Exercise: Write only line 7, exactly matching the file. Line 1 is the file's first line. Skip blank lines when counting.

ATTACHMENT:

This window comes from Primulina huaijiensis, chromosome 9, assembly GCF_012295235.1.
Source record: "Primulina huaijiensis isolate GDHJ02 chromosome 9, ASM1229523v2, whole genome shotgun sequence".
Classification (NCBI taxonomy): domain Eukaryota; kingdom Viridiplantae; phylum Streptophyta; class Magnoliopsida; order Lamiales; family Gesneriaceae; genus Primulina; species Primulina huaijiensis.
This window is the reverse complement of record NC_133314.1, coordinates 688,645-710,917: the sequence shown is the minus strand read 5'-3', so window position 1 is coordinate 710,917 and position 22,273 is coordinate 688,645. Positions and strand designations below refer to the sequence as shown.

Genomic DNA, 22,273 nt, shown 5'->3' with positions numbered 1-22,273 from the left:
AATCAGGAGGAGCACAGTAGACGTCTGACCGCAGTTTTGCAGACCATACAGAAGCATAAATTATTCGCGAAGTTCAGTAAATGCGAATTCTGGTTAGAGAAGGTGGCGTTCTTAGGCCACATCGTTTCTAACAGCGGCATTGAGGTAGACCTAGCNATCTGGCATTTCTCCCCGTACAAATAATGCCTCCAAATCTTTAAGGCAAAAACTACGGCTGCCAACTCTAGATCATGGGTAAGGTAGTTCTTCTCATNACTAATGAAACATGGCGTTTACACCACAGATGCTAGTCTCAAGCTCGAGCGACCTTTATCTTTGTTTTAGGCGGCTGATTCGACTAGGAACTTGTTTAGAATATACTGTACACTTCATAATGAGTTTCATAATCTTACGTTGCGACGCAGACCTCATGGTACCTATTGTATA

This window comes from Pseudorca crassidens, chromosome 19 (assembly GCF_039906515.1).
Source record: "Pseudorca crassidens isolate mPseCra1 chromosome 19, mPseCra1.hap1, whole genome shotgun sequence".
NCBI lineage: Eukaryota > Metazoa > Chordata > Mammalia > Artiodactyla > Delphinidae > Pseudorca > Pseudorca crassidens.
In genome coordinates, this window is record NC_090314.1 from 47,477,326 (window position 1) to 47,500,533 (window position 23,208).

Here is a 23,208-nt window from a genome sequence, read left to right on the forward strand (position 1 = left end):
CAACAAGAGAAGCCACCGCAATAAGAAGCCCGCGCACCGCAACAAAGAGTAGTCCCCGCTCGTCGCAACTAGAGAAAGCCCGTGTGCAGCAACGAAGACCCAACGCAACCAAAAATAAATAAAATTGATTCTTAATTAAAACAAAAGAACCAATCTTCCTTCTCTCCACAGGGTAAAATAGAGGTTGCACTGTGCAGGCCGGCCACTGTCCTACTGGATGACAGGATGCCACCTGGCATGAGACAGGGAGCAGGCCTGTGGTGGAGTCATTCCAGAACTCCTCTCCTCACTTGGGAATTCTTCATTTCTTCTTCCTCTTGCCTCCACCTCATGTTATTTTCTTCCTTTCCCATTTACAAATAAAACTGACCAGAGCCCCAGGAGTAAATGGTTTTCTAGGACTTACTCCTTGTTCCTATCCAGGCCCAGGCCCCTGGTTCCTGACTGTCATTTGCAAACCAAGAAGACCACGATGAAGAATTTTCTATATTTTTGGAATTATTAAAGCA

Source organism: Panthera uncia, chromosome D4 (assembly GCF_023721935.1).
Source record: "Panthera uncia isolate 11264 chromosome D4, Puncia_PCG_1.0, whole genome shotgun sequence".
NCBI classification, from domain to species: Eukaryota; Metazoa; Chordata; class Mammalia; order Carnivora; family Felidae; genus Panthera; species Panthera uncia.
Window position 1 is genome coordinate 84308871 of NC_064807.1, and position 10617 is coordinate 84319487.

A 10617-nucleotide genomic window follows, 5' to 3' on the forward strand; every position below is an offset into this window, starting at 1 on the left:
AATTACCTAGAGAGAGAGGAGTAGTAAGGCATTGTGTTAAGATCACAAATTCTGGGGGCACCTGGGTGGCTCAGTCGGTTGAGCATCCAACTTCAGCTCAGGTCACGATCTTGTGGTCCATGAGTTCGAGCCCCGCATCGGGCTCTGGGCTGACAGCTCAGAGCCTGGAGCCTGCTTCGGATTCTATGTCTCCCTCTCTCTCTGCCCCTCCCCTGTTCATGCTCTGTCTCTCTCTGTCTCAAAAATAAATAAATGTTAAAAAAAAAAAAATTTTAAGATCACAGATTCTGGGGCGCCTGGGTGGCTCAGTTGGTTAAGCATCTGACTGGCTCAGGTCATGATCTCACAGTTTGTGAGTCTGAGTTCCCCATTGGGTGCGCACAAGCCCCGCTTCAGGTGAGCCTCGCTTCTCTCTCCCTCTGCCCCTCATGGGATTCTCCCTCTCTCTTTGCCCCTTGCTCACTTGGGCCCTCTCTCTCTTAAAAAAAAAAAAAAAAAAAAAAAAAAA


This window comes from Pseudorca crassidens, chromosome 19 (assembly GCF_039906515.1).